The NBA wants to come home in time for Christmas. But there are several reasons why that may be unrealistic.
The NBA is coming back in December.
Correction: The NBA wants to come back in December.
The league informed the Board of Governors on Friday that it is targeting a late December, pre-Christmas return, a source familiar with the discussions confirmed to Sports Illustrated. The NBA’s preference is a 72-game schedule that would end the season by early July, before the scheduled start of the Summer Olympics. On this schedule, training camps would open in early December, less than two months after the Lakers finished off Miami in the NBA Finals.
ESPN first reported the NBA’s plans for a Christmas start.
So that’s settled, right? The NBA is back, LeBron James is back, the Warriors—remember them?—are back. Well … not exactly. The NBA may want to return around Christmas. But the league can’t simply get what it wants.
Let’s start with why the NBA wants to come back so quickly. It’s become increasingly apparent to team and league officials that playing games in front of fans is unlikely, at least in the first quarter of 2021. As the NBA brainstormed ideas this summer, there was hope that, even without a vaccine for COVID-19, new safety measures—including rapid testing—would make it feasible to get fans in buildings. The league and players union even funded a Yale University saliva-based test; a cheaper, quicker option than commonly used nasal swabs.
Adam Silver told SI in July, “The extent those tests are successful and coming to market, that will also open up more possibilities for us in bringing fans into arenas, even pre-vaccine.”
But the U.S. is not there, not yet anyway, and the league’s focus has turned to maximizing its television revenue. A 72-game season would satisfy contractual obligations with its regional sports networks, as well as allow the league to rake in money from its multibillion dollar national TV contract.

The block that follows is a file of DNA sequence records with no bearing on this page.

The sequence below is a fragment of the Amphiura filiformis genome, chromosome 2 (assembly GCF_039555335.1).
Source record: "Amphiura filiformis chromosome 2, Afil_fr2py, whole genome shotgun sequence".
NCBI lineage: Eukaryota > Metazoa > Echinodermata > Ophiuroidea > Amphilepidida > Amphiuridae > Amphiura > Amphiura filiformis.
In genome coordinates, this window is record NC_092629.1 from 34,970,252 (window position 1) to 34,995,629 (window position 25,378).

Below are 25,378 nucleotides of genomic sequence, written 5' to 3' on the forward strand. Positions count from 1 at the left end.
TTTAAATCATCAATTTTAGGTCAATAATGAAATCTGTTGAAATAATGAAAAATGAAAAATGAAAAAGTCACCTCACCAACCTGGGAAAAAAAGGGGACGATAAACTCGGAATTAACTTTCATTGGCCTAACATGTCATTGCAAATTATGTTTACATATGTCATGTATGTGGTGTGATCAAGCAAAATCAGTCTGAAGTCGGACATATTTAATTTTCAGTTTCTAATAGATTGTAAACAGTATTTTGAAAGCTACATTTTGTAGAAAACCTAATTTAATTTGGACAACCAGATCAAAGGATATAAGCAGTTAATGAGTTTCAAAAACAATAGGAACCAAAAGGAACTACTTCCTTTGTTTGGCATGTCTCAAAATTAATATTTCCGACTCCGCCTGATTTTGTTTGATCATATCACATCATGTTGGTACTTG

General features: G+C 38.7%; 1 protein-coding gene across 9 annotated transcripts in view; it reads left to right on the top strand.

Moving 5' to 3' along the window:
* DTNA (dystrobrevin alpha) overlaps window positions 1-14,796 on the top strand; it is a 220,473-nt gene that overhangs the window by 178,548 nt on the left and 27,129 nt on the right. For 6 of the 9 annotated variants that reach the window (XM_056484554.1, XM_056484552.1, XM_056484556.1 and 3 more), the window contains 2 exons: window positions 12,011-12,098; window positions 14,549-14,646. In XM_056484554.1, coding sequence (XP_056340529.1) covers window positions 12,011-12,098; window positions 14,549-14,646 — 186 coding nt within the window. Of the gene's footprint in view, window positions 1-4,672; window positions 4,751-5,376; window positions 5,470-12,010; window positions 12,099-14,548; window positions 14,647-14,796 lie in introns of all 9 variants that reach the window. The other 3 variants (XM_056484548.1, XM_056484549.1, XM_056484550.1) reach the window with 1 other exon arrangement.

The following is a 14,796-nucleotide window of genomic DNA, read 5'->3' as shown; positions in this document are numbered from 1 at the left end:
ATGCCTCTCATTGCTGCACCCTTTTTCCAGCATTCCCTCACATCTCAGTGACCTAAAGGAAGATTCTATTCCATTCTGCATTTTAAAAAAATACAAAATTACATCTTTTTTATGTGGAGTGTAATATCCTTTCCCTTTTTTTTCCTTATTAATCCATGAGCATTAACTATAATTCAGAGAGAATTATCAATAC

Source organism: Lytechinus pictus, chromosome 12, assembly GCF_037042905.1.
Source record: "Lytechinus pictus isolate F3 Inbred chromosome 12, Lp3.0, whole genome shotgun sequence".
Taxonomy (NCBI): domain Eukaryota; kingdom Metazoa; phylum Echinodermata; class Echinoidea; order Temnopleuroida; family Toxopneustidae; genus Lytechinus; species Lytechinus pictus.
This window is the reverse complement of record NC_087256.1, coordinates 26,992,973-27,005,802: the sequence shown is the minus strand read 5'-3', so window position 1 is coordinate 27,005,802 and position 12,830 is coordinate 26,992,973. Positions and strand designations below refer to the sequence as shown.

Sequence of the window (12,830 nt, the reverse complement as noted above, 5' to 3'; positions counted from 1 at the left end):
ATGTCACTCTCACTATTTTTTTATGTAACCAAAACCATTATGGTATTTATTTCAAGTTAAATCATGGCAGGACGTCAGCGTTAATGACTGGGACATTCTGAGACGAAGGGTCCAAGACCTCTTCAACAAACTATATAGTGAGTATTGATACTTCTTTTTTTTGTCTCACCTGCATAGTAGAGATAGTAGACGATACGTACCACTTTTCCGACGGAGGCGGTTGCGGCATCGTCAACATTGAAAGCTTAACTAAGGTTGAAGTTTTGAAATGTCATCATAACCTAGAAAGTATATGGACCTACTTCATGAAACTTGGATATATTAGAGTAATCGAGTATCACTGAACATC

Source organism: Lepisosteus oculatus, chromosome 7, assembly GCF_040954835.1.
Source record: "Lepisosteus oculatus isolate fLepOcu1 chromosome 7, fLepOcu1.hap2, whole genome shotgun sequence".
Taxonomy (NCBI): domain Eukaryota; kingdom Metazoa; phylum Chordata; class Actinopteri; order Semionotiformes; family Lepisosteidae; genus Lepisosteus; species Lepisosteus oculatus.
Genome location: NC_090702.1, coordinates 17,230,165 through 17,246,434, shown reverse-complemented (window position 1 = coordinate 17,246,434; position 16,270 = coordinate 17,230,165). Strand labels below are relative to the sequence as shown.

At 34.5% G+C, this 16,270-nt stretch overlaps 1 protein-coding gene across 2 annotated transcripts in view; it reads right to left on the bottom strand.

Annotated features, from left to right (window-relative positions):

The NBA can’t do anything unilaterally, however, and this is where the league faces its biggest obstacle: The players union. Union officials have often suggested that starting the season before 2021 is unrealistic (“My guess is we’ll probably not start until early 2021,” NBPA Executive Director Michele Roberts told SI in August, a sentiment Roberts has repeated to other outlets), citing the quick turnaround it would be for teams whose seasons ended in September or October.
But money talks, and every game the league is forced to slash off the calendar is more cash out of players’ pockets. And for the majority of the league, a Christmas start isn’t an issue. Eight teams have been off since early March. Another six have been done since mid-August. The Heat and Lakers are the teams that could use an extra month, but will the needs of two teams—four, if you want to toss in both conference finalists—dictate when the NBA restarts?
There are other issues, of course. Privately, team executives have grumbled about the possibility of an abbreviated free agency. The NBA draft is scheduled for November 18. Traditionally, free agency opens shortly after. If the NBA wants to start around Christmas, training camps will have to open in early December, at the latest, forcing teams to shoehorn a full offseason into a couple of weeks.
There is also fear about what the coronavirus landscape could look like. “The spread of COVID-19,” Ohio Governor Mike DeWine tweeted on Thursday, “is getting worse by the minute.” Indeed, coronavirus infections are on the rise. More than 400,000 new cases were confirmed between October 14-21, per ABC News, with nearly 5,500 deaths. California (four NBA teams) has the most confirmed cases of any state in the U.S., followed by Texas (three teams) and Florida (two). Medical experts have warned about a surge in new cases after Thanksgiving, which could put the NBA in a position of attempting in-market restarts while virus numbers are spiking across the country.
It’s a scenario the NBA faced in July, when the league descended on central Florida just as the state began to post record coronavirus numbers. At that time, the league was preparing to play in a bubble-like environment. This time, the league could find itself facing a nightmarish logistical challenge of relocating teams that cannot play in home markets. And while the NBA had zero positive tests in the Orlando bubble, the likelihood of small outbreaks, which the NBA briefly experienced in the aftermath of the season shutting down, is high.
There are no good solutions, and the NBA may ultimately decide that regional bubbles, or “pods,” which have been discussed regularly on calls with team officials, may be the only way to safely return. For now, the league is zeroing in on Christmas, hoping to resume the season in time to reclaim its marquee television day.
Realistic? We’ll see.
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